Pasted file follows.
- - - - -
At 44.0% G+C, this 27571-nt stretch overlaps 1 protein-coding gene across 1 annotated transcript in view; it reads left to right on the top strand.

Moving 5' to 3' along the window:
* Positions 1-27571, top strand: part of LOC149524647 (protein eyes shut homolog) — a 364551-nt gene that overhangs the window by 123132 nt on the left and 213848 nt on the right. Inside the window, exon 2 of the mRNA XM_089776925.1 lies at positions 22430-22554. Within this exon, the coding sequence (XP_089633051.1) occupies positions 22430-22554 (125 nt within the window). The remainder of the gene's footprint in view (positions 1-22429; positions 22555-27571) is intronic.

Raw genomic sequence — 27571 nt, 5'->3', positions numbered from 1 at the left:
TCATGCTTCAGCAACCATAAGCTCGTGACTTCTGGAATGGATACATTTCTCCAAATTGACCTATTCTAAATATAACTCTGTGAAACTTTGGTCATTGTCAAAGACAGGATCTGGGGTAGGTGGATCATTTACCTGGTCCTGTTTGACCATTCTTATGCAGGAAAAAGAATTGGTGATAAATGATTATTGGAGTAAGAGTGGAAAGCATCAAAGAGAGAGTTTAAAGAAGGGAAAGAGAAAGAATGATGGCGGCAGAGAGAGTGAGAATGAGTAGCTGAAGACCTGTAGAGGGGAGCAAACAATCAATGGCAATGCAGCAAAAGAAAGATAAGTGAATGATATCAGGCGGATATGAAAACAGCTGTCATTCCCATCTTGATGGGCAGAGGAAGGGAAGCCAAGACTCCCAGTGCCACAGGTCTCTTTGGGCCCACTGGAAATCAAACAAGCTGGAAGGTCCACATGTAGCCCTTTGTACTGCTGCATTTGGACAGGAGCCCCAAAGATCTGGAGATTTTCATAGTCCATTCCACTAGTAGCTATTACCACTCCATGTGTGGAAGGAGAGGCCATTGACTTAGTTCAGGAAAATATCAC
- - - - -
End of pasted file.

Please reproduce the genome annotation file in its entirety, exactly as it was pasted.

At 44.0% G+C, this 27571-nt stretch overlaps 1 protein-coding gene across 1 annotated transcript in view; it reads left to right on the top strand.

Moving 5' to 3' along the window:
* Positions 1-27571, top strand: part of LOC149524647 (protein eyes shut homolog) — a 364551-nt gene that overhangs the window by 123132 nt on the left and 213848 nt on the right. Inside the window, exon 2 of the mRNA XM_089776925.1 lies at positions 22430-22554. Within this exon, the coding sequence (XP_089633051.1) occupies positions 22430-22554 (125 nt within the window). The remainder of the gene's footprint in view (positions 1-22429; positions 22555-27571) is intronic.

Raw genomic sequence — 27571 nt, 5'->3', positions numbered from 1 at the left:
TCATGCTTCAGCAACCATAAGCTCGTGACTTCTGGAATGGATACATTTCTCCAAATTGACCTATTCTAAATATAACTCTGTGAAACTTTGGTCATTGTCAAAGACAGGATCTGGGGTAGGTGGATCATTTACCTGGTCCTGTTTGACCATTCTTATGCAGGAAAAAGAATTGGTGATAAATGATTATTGGAGTAAGAGTGGAAAGCATCAAAGAGAGAGTTTAAAGAAGGGAAAGAGAAAGAATGATGGCGGCAGAGAGAGTGAGAATGAGTAGCTGAAGACCTGTAGAGGGGAGCAAACAATCAATGGCAATGCAGCAAAAGAAAGATAAGTGAATGATATCAGGCGGATATGAAAACAGCTGTCATTCCCATCTTGATGGGCAGAGGAAGGGAAGCCAAGACTCCCAGTGCCACAGGTCTCTTTGGGCCCACTGGAAATCAAACAAGCTGGAAGGTCCACATGTAGCCCTTTGTACTGCTGCATTTGGACAGGAGCCCCAAAGATCTGGAGATTTTCATAGTCCATTCCACTAGTAGCTATTACCACTCCATGTGTGGAAGGAGAGGCCATTGACTTAGTTCAGGAAAATATCAC